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Florian Bong-Kil Grosse demonstrates that the alien can sometimes be familiar

Florian Bong Kil Grosse Hanguk C41magazine Photography 13

Florian Bong-Kil Grosse is a German photographer of Korean descent who works between Berlin and Seoul. His photographs are characterized by the careful observation and representation of urban spaces and human interaction. In a subjective, essayistic way, he manages to attribute meaning and importance to banal situations and everyday phenomena. In addition to biographical references, he articulates questions about origin, identity and self-determination.

About ‘Hanguk‘ – words by Florian Bong-Kil Grosse:

I was born in 1977 in South Korea. If truth be told, I don’t know much more because contemporary reports are so patchy that it is possible to construct various different narratives from them. What is certain is that I landed in Germany the following year on the 25th March in a KLM plane. Statistically, I was one of an estimated 200 000 children who have been adopted from Korea since the 1950s. 30 years went by before I saw the land of my birth again, and I can still clearly remember my first impressions as well as the questions and expectations that travelled with me, these to a certain extent unarticulated.

I began to capture my experiences of this period on camera at an early stage, and it came about more as the result of an inner desire and without conscious intention. Whilst in the beginning I still enjoyed immersing myself in the teaming crowds of the Korean metropolis, and thereby experienced a vague sense of belonging, I soon had the feeling of being overwhelmed by the incessant stream of external impressions that were collapsing down upon me.  In these circumstances, taking photographs meant first and foremost a retreat into familiar routine. Through the viewfinder of the camera I am able to distance myself from the things around me, and can consider them with a certain sense of detachment. However, the camera only seems to separate me from the outer world because in essence it amounts to an intensification of the act of observation, as if one were looking through a magnifying glass.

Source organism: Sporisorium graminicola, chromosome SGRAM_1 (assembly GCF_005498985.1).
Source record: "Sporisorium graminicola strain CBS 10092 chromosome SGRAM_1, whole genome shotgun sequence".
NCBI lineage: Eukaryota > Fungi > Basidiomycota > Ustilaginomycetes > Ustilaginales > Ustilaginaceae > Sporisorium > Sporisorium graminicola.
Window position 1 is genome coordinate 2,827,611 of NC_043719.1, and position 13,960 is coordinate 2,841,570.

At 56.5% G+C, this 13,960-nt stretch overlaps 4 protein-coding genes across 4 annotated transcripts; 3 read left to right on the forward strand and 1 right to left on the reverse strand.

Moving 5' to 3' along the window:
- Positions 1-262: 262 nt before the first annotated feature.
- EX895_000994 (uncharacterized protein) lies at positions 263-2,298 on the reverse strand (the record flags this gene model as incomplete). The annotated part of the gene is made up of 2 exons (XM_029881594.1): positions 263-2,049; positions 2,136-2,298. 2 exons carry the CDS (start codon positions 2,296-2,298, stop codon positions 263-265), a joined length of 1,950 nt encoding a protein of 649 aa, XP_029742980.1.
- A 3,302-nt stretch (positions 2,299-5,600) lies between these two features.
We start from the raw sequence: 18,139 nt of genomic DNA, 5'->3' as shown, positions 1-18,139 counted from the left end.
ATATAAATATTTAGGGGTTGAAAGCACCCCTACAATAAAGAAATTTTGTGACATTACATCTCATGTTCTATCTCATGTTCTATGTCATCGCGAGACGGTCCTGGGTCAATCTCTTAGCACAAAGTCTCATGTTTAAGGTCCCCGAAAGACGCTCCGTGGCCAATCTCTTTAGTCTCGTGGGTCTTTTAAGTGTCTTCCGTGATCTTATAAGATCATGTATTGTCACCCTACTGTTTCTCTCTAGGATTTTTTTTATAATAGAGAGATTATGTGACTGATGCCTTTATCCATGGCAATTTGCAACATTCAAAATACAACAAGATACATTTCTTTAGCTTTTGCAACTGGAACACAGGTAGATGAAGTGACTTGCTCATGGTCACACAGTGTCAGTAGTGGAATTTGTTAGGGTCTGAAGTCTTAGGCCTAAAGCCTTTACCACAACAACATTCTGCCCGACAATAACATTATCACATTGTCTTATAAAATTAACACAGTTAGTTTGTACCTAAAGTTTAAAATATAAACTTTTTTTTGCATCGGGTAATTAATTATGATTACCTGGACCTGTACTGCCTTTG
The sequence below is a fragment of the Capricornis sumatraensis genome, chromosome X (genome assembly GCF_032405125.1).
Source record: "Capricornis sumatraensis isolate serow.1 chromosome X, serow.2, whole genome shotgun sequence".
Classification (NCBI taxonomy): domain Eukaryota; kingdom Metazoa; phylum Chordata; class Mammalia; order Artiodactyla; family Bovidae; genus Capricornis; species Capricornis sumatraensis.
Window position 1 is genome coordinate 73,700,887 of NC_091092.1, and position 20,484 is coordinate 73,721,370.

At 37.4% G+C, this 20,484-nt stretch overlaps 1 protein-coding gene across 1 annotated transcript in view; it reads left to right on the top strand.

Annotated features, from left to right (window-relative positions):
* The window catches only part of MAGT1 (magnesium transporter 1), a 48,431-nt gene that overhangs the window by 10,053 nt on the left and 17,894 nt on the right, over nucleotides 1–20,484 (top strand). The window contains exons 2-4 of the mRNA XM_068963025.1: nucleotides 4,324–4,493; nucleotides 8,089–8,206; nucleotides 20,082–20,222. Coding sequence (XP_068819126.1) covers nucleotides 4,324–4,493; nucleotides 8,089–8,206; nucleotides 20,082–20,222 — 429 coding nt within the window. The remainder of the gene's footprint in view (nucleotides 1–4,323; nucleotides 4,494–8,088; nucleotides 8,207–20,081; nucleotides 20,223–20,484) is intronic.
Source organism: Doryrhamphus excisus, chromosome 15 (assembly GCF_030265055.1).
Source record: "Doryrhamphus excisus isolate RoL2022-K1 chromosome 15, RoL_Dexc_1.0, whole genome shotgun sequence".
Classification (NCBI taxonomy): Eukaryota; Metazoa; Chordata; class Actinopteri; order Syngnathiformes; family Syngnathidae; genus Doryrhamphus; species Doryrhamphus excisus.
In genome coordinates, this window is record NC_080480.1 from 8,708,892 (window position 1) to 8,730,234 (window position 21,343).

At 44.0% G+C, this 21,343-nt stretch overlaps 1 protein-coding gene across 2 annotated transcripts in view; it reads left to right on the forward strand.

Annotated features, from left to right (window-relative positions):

In the beginning, the piece Hanguk was a collection of apparently unrelated photographs that I found without really looking for. Taking photographs was rather a means to an end, and it was only in the course of time that a story increasingly began to develop out of these supposedly found objects, a story that in a certain manner told itself, and whose creator and at the same time silent observer I was.

When I think about my first impressions of Korea, I see before all else overpopulated, hectic, noisy cities, modest, traditional architecture side by side with the ubiquitous functional yet disconsolate prefabricated housing blocks; I see Buddhist pagodas hemmed in by 8 lane traffic arteries, minimally landscaped parks next to the tangle of market stalls, and oversized human-drawn carts that wind between beaming white Limousines through the tightly packed streets.

I observe all of this, and at the same time long involuntarily for moments that might grant a little calm. Whilst I feel out my surroundings with the camera, my gaze is caught by a bush in the shape of a seated figure, a sofa at the side of the road that seems oddly to have been shrunken, or a dusty car covered in print marks from hands, feet and tennis balls. Everyday scenes in an alien world that I have spontaneously connected something with.

Hanguk is less the documentation of a country and its inhabitants. Rather, for me the work is a pictorial description of a place that belongs to my own wholly personal imagination. It is the attempt to bring the images of external reality into agreement with those of inner reality. Thus, I don’t look at otherness; I don’t look at that which separates me from the world of my previous experience. What I found in Korea is much more a sense of the alien and yet strangely familiar.

Time to read
3 min
Words by
Staff
Published on
31 March 2021
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